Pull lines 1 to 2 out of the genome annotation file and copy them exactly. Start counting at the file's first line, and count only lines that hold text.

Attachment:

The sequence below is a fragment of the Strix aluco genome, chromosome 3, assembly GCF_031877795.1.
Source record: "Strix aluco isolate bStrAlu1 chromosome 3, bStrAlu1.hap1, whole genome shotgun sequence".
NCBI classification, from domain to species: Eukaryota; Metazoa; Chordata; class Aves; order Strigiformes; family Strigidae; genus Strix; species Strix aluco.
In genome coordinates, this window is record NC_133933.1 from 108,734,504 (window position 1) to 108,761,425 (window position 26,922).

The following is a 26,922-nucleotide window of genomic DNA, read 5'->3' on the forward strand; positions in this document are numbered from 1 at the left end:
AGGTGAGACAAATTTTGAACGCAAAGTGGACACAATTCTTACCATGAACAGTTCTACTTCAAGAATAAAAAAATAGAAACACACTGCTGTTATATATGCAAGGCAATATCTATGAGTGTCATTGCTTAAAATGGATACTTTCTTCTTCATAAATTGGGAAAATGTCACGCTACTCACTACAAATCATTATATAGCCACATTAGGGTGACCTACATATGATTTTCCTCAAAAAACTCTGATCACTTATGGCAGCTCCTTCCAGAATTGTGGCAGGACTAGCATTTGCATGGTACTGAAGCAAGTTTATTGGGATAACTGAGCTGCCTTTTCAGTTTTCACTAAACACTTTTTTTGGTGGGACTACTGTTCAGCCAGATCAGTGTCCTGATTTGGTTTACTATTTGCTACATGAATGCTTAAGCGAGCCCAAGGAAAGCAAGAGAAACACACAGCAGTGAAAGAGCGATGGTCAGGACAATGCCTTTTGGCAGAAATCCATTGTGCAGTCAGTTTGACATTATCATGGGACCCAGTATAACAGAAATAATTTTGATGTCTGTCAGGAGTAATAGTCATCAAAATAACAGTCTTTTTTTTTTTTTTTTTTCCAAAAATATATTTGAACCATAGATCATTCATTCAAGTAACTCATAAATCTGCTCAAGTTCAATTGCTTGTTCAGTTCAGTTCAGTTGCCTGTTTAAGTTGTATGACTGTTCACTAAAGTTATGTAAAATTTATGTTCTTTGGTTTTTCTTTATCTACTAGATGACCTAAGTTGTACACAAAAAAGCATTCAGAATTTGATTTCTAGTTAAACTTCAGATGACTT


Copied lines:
The sequence below is a fragment of the Strix aluco genome, chromosome 3, assembly GCF_031877795.1.
Source record: "Strix aluco isolate bStrAlu1 chromosome 3, bStrAlu1.hap1, whole genome shotgun sequence".